As is typical in technology adoption, where larger organisations lead smaller organisations, the rate of outsourcing going into 2013 has slowed down for those companies with a global turnover of $50-$100 billion. Mid-market European companies seeking agility are now driving the outsourcing trend. CIOs from the largest organisations in Germany predicted an increase of six per cent in outsourcing over the next five years, compared to 13 per cent among those with lower revenues. The UK forecasted a similar trend, with the largest organisations predicting an additional 11 per cent of infrastructure will be outsourced in five years' time, compared to 14 per cent among smaller organisations.
Alarmingly, just under half of European IT execs regret IT purchases when spending their IT Pounds and Euros in the last year, at a rate of 47 per cent in the UK and 48 per cent in Germany. 44 per cent of IT leaders in the UK said they would consider an outsourced infrastructure for new products or services they deploy, compared to 53 per cent in Germany.
The findings suggest that recently purchased IT infrastructure on large scales is a key reason why bigger companies hold on to their personal IT assets. CIOs confirmed that contractual obligations are the main barrier to outsourcing, whereas in previous years, company culture was the most common inhibitor. The exception is the UK, where company culture has been the number one barrier to outsourcing for the past three years, combined with an unwillingness to relinquish control.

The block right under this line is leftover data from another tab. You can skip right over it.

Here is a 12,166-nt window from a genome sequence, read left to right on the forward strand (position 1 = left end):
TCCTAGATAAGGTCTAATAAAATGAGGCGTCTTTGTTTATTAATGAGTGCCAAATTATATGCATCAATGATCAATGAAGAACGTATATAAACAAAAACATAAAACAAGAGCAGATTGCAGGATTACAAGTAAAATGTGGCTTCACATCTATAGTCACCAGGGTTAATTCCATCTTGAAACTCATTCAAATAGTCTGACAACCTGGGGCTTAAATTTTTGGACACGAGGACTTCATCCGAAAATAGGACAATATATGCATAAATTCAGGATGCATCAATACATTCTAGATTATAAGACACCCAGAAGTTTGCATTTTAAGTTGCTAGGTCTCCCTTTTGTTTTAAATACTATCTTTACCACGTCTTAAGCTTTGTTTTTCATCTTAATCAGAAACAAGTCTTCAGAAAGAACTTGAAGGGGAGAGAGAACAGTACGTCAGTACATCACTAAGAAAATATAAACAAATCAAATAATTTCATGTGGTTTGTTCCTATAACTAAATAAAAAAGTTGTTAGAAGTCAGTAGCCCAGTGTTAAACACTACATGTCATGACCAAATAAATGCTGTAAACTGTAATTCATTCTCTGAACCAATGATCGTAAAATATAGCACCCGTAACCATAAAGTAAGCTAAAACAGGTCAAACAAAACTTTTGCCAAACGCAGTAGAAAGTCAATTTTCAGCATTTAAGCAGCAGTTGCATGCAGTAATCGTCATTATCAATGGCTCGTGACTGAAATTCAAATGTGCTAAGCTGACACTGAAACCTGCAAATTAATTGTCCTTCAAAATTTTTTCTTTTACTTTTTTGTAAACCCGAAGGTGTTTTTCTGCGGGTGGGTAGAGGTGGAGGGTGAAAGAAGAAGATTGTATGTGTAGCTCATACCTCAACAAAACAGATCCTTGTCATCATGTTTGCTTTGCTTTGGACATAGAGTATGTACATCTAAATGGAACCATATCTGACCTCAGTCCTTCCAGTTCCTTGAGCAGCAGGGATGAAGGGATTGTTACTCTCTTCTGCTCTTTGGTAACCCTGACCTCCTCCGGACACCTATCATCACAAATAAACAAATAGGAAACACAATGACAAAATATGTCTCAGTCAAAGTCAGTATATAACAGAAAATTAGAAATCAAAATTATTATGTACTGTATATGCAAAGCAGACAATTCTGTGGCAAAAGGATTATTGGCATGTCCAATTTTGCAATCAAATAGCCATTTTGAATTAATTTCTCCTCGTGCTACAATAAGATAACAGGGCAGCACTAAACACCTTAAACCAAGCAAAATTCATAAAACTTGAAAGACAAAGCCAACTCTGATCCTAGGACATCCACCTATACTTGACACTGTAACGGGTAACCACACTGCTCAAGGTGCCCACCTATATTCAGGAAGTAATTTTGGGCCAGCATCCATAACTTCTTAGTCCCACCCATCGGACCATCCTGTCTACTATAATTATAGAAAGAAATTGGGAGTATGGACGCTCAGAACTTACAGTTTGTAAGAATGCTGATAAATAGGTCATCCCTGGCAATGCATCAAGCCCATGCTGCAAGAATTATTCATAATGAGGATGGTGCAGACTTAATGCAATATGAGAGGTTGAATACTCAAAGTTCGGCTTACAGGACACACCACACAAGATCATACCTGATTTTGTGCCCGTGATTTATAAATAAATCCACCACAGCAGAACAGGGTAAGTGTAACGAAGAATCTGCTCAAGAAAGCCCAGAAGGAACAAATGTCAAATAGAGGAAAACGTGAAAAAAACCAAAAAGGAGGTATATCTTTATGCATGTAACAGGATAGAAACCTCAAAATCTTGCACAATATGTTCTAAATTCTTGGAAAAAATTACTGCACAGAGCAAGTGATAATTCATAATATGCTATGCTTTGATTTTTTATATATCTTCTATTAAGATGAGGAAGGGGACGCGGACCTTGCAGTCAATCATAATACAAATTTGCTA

In conclusion, both the UK and Germany are well positioned to lead Enterprise IT in 2013. As new technologies are introduced on a global playing field, it will be the individual companies that deliver operational efficiencies who make the most progression in the next 12 months. Through the advice and feedback of IT decision makers surveyed in this report, the best approach needs to be tailored to the individual needs of your organisation, identifying the required bespoke levels of cloud adoption and outsourced infrastructure models to increase your competitive advantage.
About the Research
To download a copy of the full research, please visit: http://www.savvis.co.uk/en-gb/solutions/it-outsourcing/pages/2012-global-it-leadership-report.aspx
This independent survey was commissioned by Savvis and conducted with 550 leaders of global large enterprises based in six leading IT enterprise countries. The research was conducted by Vanson Bourne, a research based technology marketing consultancy offering clients analysis and advice based on incisive, rigorous research into their market environment. The research used a combination of online fieldwork methodology and telephone interviewing. All research carried out by Vanson Bourne adheres to the latest MRS Code of Conduct. Demographic detailing respondent communities include industry sector, country in which the respondents were based, and size of business.
Savvis, a CenturyLink company, is a global leader in cloud infrastructure and hosted IT solutions for enterprises. Nearly 2,500 unique clients, including more than 30 of the top 100 companies in the Fortune 500, use Savvis to reduce capital expense, improve service levels and harness the latest advances in cloud computing.